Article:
Many connections between my final project: Conscious Consumer, and the various media theories and examples we’ve studied in class can be drawn. Perhaps the strongest connection between my project and a text we’ve studied in class is with Antonio Lopéz’s book The Media Ecosystem: What Ecology Can Teach Us About Responsible Media Practices. Lopéz argues for a green media citizenship, and along those lines, draws attention towards the blind spot between living systems and media, and how many manufacturers are not transparent in their production chain. Through planetary consciousness and promoting forms of alternative media that encourages democratization and connectivity real changes can be made to overthrow the dominant system, as opposed to media campaigns that promote “shallow” ecological practices and only result in the reinforcement of the status quo.

            In using media—in particular the World Wide Web—I will also be drawing upon Debord’s idea that today’s media-driven society presents society with the danger of becoming too complacent. My website will be used to create awareness of the downfalls of consumerism today and how we might reshape the way we buy. Additionally, this draws on the idea of detournement, which is also referenced by Graham Meikle in Future Active: Media Activism and the Internet. Meikle writes “A key tactic here is the practice of detournement – ripping an image out of its original context and setting it in a new one, creating a synthesis that calls attention to both the original context and the new result.” (Meikle, 134)  My project rests on this idea of detournement of online consumer culture. I will use the same medium, the Internet, to counteract the negative, dominant system of consumerism that pervades our culture.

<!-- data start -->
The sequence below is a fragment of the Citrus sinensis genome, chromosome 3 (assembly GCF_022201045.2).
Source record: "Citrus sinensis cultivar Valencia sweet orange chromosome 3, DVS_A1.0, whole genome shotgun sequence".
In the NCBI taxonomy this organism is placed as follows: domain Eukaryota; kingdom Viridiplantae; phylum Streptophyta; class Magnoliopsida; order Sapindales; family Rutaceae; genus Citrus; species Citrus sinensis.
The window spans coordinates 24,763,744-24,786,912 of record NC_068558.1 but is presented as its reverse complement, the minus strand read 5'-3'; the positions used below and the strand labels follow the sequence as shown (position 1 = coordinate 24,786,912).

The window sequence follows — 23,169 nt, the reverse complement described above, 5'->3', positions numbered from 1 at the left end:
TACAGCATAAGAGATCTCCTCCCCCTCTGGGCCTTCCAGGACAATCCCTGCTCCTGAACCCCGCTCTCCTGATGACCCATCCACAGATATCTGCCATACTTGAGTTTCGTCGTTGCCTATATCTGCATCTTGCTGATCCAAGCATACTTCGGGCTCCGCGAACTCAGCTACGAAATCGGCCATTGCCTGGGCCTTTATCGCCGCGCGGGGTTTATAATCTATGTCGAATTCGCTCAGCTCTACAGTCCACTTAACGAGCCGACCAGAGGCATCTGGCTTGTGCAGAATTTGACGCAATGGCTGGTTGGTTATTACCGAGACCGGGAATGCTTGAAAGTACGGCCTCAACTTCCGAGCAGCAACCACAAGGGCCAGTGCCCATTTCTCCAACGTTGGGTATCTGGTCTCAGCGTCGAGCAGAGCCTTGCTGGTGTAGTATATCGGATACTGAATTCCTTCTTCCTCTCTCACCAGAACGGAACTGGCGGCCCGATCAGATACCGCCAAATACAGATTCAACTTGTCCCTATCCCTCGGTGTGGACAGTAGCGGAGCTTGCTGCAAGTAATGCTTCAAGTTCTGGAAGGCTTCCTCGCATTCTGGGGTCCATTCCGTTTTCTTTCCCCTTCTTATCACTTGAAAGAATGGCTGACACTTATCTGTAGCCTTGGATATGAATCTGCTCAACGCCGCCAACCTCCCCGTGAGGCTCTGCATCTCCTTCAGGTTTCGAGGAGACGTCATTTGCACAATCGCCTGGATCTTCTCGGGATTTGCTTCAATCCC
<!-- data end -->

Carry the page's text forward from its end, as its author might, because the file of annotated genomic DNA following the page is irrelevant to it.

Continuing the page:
Finally, I think that Wael Ghonim’s book Revolution 2.0: The Power of the People is Greater Than the People in Power provides an interesting look into the role of marketing in creating social change. Whereas other texts (such as Marlon Riggs) has urged the importance of not abiding by the “master codes” Ghonim presents a situation in which he had to appear more neutral, less confrontational, and more all-encompassing in order for his Facebook group to gain momentum. While I will include community-building aspects such as membership, newsletters, possible campaigns (such as on www.350.org) and member participation, at the same time the goal is to appeal to as many people as possible, and I won’t want to marginalize the website or the movement. 

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One response »

  1. riamg says:

    I like your idea of how, like Wael, you have to be careful of neutrality and being non-confrontational to attract as many people as possible.

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